Question: Recently I attended a catechetical conference in our diocese and the speaker would not…
A season of sacraments and the beauty of ordination
Early summer is a favorite time of year for me. Yes, the clouds have finally parted, hinting at warmer days ahead, but this season is also filled with an abundance of sacraments.
Recently (and in the span of two weeks, I might add), five friends of mine became engaged. Another celebrated her first wedding anniversary after welcoming and baptizing her son just weeks earlier. And then there are the many young men I know across three dioceses who have prepared for their diaconate or priestly ordinations.
Over the years, I’ve been blessed to attend a number of ordinations. When I was a little girl, my godfather was ordained a priest. In high school and college, I was blessed to attend ordinations for many seminarians from my home diocese, some of whom had been stationed at my parish, and others I knew through my experience attending and teaching our dioceses’ Totus Tuus program.
As I looked forward to this year’s ordinations, I remembered one in particular from a few summers back. Two of the three men receiving ordination that day shared close ties to my home parish, making it feel like a family reunion. The cathedral in Rockford, Illinois, buzzed with joy as friends and family waited for the Mass to begin. And as the men processed down the aisle toward the altar, surrounded by those friends and family, as well as the many brother-seminarians participating in the Mass, I couldn’t help but realize how much the liturgy reminded me of a wedding. In fact, it felt more like a wedding than some marriage ceremonies I had attended.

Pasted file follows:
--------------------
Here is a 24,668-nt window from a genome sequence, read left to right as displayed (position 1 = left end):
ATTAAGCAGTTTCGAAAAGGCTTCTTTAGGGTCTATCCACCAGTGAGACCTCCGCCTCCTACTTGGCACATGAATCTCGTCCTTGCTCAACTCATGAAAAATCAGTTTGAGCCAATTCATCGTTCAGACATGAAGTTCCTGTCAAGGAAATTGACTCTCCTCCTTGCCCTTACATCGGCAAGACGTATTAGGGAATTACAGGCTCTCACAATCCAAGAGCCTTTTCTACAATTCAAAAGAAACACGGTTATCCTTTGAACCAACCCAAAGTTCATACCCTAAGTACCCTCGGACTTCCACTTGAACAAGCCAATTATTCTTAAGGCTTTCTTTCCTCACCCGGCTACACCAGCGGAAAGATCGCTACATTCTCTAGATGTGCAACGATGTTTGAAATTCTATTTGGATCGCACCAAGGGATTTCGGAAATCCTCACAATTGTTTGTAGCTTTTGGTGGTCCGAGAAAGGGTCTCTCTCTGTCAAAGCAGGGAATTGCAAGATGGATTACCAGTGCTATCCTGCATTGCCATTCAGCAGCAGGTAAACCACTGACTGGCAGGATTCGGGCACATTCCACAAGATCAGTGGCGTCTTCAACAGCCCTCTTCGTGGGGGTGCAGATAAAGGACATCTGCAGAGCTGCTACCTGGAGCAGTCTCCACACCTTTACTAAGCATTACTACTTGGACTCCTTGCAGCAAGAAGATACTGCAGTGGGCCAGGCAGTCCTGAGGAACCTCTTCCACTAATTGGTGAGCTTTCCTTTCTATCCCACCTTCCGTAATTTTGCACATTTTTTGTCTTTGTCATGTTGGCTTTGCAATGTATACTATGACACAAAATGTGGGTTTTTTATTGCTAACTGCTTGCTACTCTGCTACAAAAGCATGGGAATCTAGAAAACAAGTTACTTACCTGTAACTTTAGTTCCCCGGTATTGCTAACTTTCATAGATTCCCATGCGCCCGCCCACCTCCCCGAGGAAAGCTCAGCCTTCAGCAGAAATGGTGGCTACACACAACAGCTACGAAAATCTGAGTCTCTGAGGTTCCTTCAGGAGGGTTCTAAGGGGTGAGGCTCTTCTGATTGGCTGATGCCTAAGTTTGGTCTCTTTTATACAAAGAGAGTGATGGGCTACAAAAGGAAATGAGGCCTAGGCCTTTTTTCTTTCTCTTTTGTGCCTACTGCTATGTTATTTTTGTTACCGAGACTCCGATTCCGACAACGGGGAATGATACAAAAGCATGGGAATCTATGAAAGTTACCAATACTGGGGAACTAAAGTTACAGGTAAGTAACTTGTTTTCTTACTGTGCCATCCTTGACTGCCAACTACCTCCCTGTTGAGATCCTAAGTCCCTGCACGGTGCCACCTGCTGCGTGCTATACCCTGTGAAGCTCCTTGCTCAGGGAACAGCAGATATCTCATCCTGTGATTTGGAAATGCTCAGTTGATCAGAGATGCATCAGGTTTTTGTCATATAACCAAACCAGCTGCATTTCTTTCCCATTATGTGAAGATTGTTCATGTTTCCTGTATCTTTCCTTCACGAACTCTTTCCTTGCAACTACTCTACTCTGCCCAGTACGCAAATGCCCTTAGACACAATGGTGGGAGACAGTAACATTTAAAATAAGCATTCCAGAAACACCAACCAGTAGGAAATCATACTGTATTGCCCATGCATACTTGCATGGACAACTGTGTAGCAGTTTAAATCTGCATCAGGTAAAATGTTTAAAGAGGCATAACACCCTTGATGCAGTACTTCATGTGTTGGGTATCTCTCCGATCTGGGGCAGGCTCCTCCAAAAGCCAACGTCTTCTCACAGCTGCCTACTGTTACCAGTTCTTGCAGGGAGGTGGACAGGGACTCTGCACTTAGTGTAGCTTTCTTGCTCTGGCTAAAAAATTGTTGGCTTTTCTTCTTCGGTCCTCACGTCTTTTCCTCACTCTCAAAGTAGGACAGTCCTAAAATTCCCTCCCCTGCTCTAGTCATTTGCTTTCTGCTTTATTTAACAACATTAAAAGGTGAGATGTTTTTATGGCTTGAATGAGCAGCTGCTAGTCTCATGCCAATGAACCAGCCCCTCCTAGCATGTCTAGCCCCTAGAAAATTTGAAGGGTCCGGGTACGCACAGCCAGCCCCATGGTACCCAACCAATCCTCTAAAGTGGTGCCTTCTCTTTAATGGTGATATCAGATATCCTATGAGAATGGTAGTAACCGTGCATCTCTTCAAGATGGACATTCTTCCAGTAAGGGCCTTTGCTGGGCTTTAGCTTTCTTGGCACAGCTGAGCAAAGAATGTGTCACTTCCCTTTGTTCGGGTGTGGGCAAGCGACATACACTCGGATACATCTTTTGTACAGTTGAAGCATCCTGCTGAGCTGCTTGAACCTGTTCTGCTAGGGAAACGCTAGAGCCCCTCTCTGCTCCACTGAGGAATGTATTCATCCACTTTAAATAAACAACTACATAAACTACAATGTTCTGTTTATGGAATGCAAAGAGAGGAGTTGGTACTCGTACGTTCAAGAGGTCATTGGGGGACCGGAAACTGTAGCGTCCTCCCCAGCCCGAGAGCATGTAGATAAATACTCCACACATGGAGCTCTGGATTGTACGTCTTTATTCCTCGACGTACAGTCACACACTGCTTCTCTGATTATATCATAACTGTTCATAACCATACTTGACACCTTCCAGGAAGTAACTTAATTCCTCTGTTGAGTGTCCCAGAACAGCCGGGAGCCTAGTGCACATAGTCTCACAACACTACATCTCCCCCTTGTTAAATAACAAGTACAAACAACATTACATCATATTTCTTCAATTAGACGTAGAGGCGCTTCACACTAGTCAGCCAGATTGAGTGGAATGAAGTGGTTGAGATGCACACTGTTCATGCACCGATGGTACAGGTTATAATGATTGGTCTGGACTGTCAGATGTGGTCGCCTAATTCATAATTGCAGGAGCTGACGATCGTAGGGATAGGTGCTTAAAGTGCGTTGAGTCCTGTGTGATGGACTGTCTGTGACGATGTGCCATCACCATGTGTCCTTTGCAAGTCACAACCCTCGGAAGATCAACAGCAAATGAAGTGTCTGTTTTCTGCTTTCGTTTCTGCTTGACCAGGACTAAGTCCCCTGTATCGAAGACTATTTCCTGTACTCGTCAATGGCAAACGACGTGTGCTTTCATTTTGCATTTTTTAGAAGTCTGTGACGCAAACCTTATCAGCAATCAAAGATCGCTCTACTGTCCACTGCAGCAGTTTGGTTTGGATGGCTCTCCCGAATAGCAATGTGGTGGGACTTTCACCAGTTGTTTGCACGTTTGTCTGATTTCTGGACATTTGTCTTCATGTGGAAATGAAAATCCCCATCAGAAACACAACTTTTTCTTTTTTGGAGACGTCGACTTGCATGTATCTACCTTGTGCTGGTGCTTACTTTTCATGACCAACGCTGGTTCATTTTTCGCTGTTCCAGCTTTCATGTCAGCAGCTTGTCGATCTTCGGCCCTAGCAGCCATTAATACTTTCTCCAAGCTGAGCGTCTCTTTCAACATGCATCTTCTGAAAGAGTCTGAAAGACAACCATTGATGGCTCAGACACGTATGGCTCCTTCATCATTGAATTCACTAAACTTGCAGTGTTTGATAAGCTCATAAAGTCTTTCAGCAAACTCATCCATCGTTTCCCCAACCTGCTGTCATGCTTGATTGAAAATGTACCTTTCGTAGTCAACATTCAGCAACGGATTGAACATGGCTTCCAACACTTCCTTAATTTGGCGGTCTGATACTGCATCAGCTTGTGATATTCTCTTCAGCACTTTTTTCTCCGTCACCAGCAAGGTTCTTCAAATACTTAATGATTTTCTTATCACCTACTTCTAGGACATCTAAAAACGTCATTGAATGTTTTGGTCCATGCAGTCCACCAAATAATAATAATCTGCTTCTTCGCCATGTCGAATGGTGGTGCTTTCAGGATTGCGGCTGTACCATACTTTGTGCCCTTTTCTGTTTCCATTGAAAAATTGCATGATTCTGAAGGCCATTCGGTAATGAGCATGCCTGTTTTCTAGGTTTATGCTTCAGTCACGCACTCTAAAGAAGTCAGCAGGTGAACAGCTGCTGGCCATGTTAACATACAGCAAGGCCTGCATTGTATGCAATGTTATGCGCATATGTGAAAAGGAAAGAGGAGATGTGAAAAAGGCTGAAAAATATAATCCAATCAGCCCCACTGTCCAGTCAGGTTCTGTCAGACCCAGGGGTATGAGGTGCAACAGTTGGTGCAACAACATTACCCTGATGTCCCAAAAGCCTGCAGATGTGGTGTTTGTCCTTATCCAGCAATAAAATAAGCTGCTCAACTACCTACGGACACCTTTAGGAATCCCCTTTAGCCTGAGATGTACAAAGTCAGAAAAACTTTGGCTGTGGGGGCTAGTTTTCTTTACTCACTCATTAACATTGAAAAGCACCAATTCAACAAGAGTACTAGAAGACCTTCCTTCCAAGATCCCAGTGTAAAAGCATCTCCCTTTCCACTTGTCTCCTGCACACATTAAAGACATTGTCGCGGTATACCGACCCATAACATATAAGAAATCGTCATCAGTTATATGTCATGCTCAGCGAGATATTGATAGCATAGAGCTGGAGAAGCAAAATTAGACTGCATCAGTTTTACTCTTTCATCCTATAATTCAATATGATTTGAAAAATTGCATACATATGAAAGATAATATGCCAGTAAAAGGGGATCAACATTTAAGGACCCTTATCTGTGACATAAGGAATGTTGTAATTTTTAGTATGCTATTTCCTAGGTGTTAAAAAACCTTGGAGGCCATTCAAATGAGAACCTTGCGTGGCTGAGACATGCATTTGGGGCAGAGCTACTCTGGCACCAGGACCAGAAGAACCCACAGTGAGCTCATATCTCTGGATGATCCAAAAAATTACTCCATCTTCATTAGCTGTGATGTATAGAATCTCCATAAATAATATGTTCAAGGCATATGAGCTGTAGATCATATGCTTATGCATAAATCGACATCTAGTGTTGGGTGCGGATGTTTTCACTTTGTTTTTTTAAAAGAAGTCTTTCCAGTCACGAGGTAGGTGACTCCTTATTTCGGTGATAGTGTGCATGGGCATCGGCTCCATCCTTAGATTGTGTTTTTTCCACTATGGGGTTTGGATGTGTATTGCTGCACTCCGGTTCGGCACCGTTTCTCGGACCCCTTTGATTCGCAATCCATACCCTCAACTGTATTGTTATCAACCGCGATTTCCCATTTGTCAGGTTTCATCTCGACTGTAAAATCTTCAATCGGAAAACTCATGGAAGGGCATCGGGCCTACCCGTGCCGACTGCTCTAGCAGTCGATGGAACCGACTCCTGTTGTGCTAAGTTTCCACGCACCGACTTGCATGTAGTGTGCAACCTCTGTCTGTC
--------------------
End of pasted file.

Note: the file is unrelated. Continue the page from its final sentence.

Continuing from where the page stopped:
As the three men lay prostrate on the marble floor of the sanctuary, I saw them commit to giving their lives for the Bride of Christ, the Church, just as husbands and wives commit to laying down their lives for their spouse. During the examination of each candidate, the bishop asked, “Are you resolved to consecrate your life to God for the salvation of his people, and to unite yourself more closely every day to Christ the High Priest, who offered himself for us to the Father as a perfect sacrifice?” And as each man replied, “I am, with the help of God,” I heard a commitment to love, serve and honor the Church in good times and in bad, sickness and health, all the days of their lives.
A week ago, I was blessed to hear a friend and new deacon preach one of his first homilies. The priest and our group of young adults who traditionally attend this weeknight Mass could barely contain our joy to see him preach on the word, and his joy was apparent as well. We could see he was transformed through his ordination, ready to put himself aside for the betterment of his people.
It’s not an easy time to be a priest. Yet, year after year, men continue to give of themselves for us, for the Church. And this fills me with joyful hope for our future.
Ava Lalor is assistant editor for Our Sunday Visitor.